The Tenderloin is a neighborhood in downtown San Francisco formerly referred to as the “gay ghetto” due to the large population of queer and transgender people who lived in the impoverished community. It was around the time of the Summer of Love that the Castro neighborhood began to flourish as a home of gay male culture. While some gay men experienced newfound sexual liberation born out of a growing San Francisco counterculture, more marginalized members of the LGBT community’s movement was still severely confined.
“If you were queer and people knew that you were queer, the police could beat you down in the street,” she said. “A lot of the queer people in the 50’s and the 60’s and 70’s were limited… It’s as almost as if there was a fence around the Tenderloin, and they couldn’t go outside of it in fear for their lives. Your life was at stake if you stepped over the boundary, because then you were asking for it.”
The Castro was not a refuge to all of these queer people. “The Castro has always been a little bit discriminatory against people of color,” Andrea said. There have been protests at gay bars in the Castro against discriminatory door policies that deny entry to people of color ongoing since the 60’s (Romesburg 2004). As recently as 2005, a gay bar in the Castro was sued for enforcing such a policy. The incident prompted the San Francisco LGBT Center to launch a program fighting racism in the Castro in 2006 (Sanders 2013).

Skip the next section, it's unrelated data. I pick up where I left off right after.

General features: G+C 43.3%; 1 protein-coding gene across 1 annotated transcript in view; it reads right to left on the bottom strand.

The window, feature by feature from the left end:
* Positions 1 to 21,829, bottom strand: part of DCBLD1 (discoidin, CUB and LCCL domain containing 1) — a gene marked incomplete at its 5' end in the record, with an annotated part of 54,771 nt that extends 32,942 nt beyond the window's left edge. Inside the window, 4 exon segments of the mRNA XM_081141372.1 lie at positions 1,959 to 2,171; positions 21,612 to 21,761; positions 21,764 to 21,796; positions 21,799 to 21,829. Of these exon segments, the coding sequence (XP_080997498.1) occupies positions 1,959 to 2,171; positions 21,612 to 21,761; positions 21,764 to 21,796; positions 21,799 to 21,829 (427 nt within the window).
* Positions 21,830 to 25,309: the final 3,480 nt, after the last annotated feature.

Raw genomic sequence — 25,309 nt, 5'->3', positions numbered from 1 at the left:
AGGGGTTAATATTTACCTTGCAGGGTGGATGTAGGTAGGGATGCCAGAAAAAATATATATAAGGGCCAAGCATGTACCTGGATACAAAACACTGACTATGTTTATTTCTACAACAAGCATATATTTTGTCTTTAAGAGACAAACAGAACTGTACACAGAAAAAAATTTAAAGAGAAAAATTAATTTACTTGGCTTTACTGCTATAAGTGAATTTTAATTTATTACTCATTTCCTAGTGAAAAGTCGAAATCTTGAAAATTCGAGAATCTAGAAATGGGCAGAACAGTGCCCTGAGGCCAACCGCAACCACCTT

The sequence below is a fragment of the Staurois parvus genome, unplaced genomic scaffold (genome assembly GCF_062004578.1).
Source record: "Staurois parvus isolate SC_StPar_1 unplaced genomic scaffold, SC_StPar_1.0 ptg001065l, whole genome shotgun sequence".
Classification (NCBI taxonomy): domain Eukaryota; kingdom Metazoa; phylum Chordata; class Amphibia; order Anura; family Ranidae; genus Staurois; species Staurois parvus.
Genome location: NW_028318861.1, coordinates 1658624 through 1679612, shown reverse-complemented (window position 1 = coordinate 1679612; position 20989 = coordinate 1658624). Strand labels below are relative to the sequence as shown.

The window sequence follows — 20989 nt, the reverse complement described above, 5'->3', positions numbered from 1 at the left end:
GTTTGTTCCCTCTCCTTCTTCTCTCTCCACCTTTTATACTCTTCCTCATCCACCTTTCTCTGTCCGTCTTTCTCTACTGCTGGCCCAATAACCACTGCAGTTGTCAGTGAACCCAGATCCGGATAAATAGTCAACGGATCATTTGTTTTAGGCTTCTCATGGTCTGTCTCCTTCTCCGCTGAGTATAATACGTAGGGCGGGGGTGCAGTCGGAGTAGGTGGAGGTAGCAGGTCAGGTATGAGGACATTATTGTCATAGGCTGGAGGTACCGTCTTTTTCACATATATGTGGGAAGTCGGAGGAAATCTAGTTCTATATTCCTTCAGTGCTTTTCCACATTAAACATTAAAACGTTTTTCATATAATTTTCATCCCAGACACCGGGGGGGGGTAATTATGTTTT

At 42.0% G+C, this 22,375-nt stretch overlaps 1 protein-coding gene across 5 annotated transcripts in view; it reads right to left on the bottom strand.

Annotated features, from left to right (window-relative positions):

After a stint living in a castle while working as a model in France, Andrea moved to San Francisco for good in 1979. At the time she was working as an actress, model, and singer; she went on a national tour with the jazz band Pleasure after appearing as the covergirl on their 1978 album Get to the Feeling. Tired of couch hopping on tour, she decided to buy her own place and was influenced to settle down in San Francisco by her friend, disco star, and gay icon Sylvester (Miller 2013).
One of the first things Andrea noticed in San Francisco as opposed to her native Los Angeles was outward racial discrimination. “It’s harder being black in San Francisco than it is being transgender… I find in Los Angeles, as a person of color, when you go to Beverly Hills for example, they don’t know who your daddy is so they don’t fuck with you,” she said. “But in San Francisco, they know your daddy is probably not Jay-Z or Bill Cosby, so they follow you around the stores here. In LA they’d like to I think, but they know your daddy could be Will Smith. It’s not the same.”